Two top-seeded teams will begin their title defense this week when the NCAA basketball tournaments tip off. Houston, Purdue, Alabama—which earned its first-ever No. 1 overall seed—and reigning champion Kansas were announced as the four No. 1 seeds in this year’s men’s tournament on Sunday night. On the women’s side, 2022 champ South Carolina, which earned its second consecutive top overall seed, was joined by Stanford, Indiana and Virginia Tech in the top slots.
While all eight teams were top contenders on the court, their financial backings vary significantly, especially on the women’s side. The average budget among the 68 participants in the men’s and women’s tournaments stands at $8.89 million and $4.02 million, respectively, according to EADA data. All but one of the top-seeded teams in both brackets spend above those averages, with Purdue on the men’s side and Virginia Tech on the women’s registering slightly below.
Bill Self’s Jayhawks are the clear outlier among the men’s top seeds. Kansas’ $15.5 million budget sits far above its fellow No. 1s, while Alabama’s $10.9 million, Houston’s $9.8 million and Purdue’s $8.8 million budgets are more comparable to one another.
But the budgets of programs such as Duke, UConn and Kentucky dwarf all four top contenders on the men’s side. The Blue Devils’ first-round matchup against No. 12 Oral Roberts marks the biggest financial mismatch in the bracket. Duke’s $28 million in expenses is more than 12.5x the Golden Eagles ($2.2 million).
(To include the private institutions playing in both tournaments, the figures in the charts below have been pulled from EADA data submitted to the U.S. Department of Education annually.)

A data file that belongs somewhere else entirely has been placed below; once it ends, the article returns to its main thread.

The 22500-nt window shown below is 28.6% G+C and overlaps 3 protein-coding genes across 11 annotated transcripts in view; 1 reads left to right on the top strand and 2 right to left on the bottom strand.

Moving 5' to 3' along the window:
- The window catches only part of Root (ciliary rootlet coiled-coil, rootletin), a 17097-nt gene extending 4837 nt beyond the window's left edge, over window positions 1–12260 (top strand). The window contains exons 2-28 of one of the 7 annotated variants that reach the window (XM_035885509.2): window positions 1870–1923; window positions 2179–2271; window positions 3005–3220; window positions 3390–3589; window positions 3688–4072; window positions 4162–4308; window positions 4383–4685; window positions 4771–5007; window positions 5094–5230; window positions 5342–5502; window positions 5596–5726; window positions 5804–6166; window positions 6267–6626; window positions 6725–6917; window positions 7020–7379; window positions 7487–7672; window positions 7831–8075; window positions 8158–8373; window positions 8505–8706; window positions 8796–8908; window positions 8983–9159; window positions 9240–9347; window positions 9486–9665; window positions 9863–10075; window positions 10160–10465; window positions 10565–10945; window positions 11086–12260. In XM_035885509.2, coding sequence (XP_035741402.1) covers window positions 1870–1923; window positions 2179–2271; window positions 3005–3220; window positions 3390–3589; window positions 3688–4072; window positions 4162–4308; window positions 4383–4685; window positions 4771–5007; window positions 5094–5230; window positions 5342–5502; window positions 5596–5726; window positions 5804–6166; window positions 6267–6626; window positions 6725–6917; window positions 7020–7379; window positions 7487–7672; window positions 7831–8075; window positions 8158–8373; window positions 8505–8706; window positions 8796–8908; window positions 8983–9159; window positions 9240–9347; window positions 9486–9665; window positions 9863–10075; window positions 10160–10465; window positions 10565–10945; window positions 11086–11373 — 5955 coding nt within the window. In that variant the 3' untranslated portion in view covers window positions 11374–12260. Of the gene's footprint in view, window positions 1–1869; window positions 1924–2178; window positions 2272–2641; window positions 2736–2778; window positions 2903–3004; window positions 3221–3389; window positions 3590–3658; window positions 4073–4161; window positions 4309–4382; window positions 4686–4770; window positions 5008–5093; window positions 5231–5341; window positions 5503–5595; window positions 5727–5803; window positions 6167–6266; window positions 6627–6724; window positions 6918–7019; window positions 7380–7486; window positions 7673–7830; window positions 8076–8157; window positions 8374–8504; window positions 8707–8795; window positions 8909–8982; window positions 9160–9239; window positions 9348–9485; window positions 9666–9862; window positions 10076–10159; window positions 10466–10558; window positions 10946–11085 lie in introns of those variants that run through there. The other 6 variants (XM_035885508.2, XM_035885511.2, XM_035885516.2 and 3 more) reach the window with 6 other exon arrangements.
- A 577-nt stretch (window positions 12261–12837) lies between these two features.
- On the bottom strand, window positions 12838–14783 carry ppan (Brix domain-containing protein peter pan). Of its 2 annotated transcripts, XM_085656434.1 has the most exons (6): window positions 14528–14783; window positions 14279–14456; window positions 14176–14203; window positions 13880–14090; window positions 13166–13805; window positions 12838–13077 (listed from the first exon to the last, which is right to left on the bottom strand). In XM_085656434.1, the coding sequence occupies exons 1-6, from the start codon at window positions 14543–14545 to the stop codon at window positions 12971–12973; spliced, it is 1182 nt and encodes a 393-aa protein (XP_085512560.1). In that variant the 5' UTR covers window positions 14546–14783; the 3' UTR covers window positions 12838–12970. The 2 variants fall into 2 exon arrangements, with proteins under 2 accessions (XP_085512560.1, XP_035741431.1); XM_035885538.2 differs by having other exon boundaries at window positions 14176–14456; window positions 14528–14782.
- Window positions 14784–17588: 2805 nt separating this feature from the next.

Money isn’t everything in March Madness, though. Despite the mega-millions in their coffers, the Blue Devils still stand on the wrong end of the biggest March Madness financial upset on record. In 2012, 15th-seeded Lehigh stunned No. 2 Duke in the tournament’s first round despite the Durham-based blue blood having 11.5x the budget. No. 15 Oral Roberts similarly upset No. 2 Ohio State in 2021 with five times less in funding than the Buckeyes.
South Carolina tops the chart on the women’s side. Led by forward Aliyah Boston, the Gamecocks have dominated all season. The 32-0 squad recorded the school’s first undefeated regular season in history and added a seventh SEC tournament title to its tally last week. Their success on the court has translated into financial support off of it: South Carolina’s $9.54 million budget is the largest among both the top-seeded contenders in the women’s tournament and the entire field of 68.
South Carolina also holds the mantle for the biggest financial mismatch on the women’s side. The Gamecocks’ first-round matchup is against No. 16 Norfolk State, which operates on a budget of just $1.3 million.
According to EADA data, Dawn Staley’s team is the only women’s basketball program to break the $9 million barrier. The No. 2 spender, Geno Auriemma’s second-seeded UConn Huskies, rang in at $8.5 million during the most recent fiscal year. No. 3 seed LSU ($8.3 million) and No. 4 Texas ($8.1 million) trail closely behind.
Among the three other No. 1 seeds, Stanford is the only one to fall within the threshold of the sport’s most well-funded programs with a budget of $8 million. Indiana’s expenses sit at $5.2 million and Virginia Tech’s at just $3.4 million—amounting to just 35% of South Carolina’s spend.
Following the first four play-in games, the first round of the men’s tournament tips off Thursday and the women’s begins Friday.